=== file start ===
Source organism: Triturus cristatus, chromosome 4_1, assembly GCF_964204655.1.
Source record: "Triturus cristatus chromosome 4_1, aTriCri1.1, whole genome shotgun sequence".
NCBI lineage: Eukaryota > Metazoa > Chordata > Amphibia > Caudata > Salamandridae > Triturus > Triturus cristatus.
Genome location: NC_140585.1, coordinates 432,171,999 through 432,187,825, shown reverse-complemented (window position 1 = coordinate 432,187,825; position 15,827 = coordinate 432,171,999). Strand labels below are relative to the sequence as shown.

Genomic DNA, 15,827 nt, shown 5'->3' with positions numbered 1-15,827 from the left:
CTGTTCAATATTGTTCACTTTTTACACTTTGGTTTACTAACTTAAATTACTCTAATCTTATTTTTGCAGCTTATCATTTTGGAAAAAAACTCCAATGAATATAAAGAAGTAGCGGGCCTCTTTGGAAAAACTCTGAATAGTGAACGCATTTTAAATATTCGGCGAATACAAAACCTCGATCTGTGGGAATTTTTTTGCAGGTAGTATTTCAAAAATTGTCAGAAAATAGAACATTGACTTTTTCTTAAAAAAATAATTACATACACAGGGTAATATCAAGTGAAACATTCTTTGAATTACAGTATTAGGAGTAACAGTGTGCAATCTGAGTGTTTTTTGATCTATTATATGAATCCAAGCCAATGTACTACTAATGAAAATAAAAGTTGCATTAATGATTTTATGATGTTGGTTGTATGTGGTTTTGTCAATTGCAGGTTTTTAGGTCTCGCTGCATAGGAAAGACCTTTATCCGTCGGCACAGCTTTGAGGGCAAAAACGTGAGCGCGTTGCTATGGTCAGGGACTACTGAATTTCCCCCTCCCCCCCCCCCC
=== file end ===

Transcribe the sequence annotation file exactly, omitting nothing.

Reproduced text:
Source organism: Triturus cristatus, chromosome 4_1, assembly GCF_964204655.1.
Source record: "Triturus cristatus chromosome 4_1, aTriCri1.1, whole genome shotgun sequence".
NCBI lineage: Eukaryota > Metazoa > Chordata > Amphibia > Caudata > Salamandridae > Triturus > Triturus cristatus.
Genome location: NC_140585.1, coordinates 432,171,999 through 432,187,825, shown reverse-complemented (window position 1 = coordinate 432,187,825; position 15,827 = coordinate 432,171,999). Strand labels below are relative to the sequence as shown.

Genomic DNA, 15,827 nt, shown 5'->3' with positions numbered 1-15,827 from the left:
CTGTTCAATATTGTTCACTTTTTACACTTTGGTTTACTAACTTAAATTACTCTAATCTTATTTTTGCAGCTTATCATTTTGGAAAAAAACTCCAATGAATATAAAGAAGTAGCGGGCCTCTTTGGAAAAACTCTGAATAGTGAACGCATTTTAAATATTCGGCGAATACAAAACCTCGATCTGTGGGAATTTTTTTGCAGGTAGTATTTCAAAAATTGTCAGAAAATAGAACATTGACTTTTTCTTAAAAAAATAATTACATACACAGGGTAATATCAAGTGAAACATTCTTTGAATTACAGTATTAGGAGTAACAGTGTGCAATCTGAGTGTTTTTTGATCTATTATATGAATCCAAGCCAATGTACTACTAATGAAAATAAAAGTTGCATTAATGATTTTATGATGTTGGTTGTATGTGGTTTTGTCAATTGCAGGTTTTTAGGTCTCGCTGCATAGGAAAGACCTTTATCCGTCGGCACAGCTTTGAGGGCAAAAACGTGAGCGCGTTGCTATGGTCAGGGACTACTGAATTTCCCCCTCCCCCCCCCCCC